Like many other servicemen, several Tramway Anzacs were placed on charges for being drunk in the line of match, absent without leave, or abusive to an officer or NCO. Stoppage of pay was the usual punishment, or reduction to the ranks if an NCO, but some unfortunates were subjected to Field Punishment Number One. A few were court-martialled of more serious offences, and imprisoned for lengthy sentences – months, or years in some cases.

However, none were sentenced to death – after the Breaker Morant and Wilmansrust incidents in the Boer War, the Australian Government determined that capital punishment would never apply to our troops. This was a continuing bone of contention with British High Command throughout the war, who viewed the Australians as undisciplined and a poor example to the British troops - the bad boys of the Imperial family.

Researching the Stories

State Library of Victoria Reading Room, 1913 (SLV Collection)

State Library of Victoria Reading Room, 1913 (SLV Collection)

The task of researching 538 individual stories is ambitious by any measure. So where did we start?

To determine exactly how many tramway employees volunteered and served in the armed forces, we began with photographs of tramway honour boards from the First World War. The soldiers who died on active service were the easiest to investigate – the Commonwealth War Graves Commission website was the first port of call. This valuable website would produce service number, regiment, date of death, and the place of burial (where known). From that point, it was relatively easy to find service records in the National Archives of Australia, as well as embarkation records and the Red Cross files at the Australian War Memorial.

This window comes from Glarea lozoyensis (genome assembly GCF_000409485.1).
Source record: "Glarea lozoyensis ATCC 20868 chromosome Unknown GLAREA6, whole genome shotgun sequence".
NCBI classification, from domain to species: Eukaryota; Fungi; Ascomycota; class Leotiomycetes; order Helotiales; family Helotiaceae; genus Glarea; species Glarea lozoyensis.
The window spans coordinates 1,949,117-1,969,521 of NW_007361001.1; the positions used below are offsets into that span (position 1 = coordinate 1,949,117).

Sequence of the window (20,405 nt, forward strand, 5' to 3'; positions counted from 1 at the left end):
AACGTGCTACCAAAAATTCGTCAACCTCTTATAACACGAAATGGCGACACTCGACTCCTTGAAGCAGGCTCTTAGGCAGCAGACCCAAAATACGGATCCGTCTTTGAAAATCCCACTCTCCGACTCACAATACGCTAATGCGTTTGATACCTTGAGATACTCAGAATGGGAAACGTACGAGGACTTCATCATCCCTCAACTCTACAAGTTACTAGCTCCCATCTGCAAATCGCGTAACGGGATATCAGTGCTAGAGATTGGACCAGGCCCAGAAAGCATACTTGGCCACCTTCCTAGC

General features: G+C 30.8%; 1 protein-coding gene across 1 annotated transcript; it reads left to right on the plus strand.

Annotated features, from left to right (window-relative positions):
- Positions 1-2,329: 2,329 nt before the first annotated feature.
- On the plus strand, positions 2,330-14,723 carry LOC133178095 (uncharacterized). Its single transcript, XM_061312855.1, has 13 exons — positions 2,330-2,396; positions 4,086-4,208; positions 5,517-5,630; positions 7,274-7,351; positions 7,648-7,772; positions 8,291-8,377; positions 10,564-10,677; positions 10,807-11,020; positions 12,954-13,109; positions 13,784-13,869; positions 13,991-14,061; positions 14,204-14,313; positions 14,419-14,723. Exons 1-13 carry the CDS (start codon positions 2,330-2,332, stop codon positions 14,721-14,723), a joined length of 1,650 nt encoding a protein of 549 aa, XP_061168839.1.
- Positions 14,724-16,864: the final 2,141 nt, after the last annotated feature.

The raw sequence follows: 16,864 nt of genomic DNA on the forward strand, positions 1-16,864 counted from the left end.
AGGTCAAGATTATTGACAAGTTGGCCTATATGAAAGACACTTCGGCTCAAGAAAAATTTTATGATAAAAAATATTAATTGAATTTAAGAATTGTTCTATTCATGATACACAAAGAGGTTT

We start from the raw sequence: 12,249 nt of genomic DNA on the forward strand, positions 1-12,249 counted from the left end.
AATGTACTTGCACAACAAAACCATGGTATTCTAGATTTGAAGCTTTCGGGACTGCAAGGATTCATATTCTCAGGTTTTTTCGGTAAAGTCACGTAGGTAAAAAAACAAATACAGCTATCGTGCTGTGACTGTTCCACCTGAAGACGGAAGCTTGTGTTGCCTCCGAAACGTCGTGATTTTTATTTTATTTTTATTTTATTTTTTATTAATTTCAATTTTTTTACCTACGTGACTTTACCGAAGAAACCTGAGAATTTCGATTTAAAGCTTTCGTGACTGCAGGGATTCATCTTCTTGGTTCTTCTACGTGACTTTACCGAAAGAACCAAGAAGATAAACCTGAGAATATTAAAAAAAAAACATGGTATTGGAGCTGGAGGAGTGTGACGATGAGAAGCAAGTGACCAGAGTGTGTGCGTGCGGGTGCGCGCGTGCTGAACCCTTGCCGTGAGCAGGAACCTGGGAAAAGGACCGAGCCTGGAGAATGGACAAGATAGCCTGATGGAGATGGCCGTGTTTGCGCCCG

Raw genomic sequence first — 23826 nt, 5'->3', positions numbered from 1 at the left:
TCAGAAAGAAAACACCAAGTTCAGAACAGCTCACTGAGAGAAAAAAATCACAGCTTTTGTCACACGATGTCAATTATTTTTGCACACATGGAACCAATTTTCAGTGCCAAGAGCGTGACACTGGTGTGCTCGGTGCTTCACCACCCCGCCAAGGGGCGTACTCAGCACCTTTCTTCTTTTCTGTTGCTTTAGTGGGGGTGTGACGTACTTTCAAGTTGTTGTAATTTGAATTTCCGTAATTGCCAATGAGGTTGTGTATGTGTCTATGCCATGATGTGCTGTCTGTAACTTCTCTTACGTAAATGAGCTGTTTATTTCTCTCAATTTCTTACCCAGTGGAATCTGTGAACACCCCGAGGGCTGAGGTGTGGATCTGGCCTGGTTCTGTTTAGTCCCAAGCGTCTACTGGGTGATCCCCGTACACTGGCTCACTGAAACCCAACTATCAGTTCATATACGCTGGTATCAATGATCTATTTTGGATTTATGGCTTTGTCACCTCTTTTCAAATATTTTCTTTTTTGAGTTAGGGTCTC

The Public Records Office of Victoria was also an excellent starting point – as there were was a ledger detailing the names and occupations of volunteers from the Melbourne Tramways Board.

But this was still the beginning – there was no single list of Tramway Anzacs, as records were incomplete, and the various tramway authorities in Melbourne (there were seven of them) had differing levels of record keeping.

The Trove digital archive of Australian newspapers on the National Library of Australia website was invaluable, allowing us to scan family notices for volunteers with a tramway connection.

We dreaded trying to find details of Smiths and Joneses, Greens and Browns. It was only after contacting the National Archives regarding the lack of a service record for Albert Cubitt that the Archives discovered that his file had been incorrectly indexed. They were happy to fix this, and we got to read his service details.

The research was a slog that required a combination of patience, dedication and sheer bloody-minded stubbornness. We trust the result is of benefit.

The Lucky Country

We are so lucky in Australia.

To qualify that statement – we are so lucky that the Australian First World War service records are incredibly detailed, complete, online, and freely available. This certainly made the research process much easier.

As a few of the Tramway Anzacs transferred to serve in the British Army, we looked to their archival sources to complete our research. And it was here we made some curious discoveries: the British records are nowhere near as detailed as the Australian sources, and are behind a paywall. The lack of detail and breadth is not entirely surprising, given over 60% of the comparable British records were destroyed by bombing in the Second World War. Most of the surviving records show signs of fire and smoke damage; in those we managed to access the bomb damage was evident!

If we had been attempting a similar exercise to Tramway Anzacs in Britain, the research would have been very expensive. As a small volunteer organisation, we could never have assembled the detail of individual soldier’s stories that we managed to without the rich and complete records of the National Archives of Australia, the Australian War Memorial, the Public Records Office of Victoria, the State Library of Victoria, and the National Library of Australia.

It is common in Australian society to denigrate the public service. But in this case we should be thankful for and proud of the job they do in preserving our national history and cultural heritage.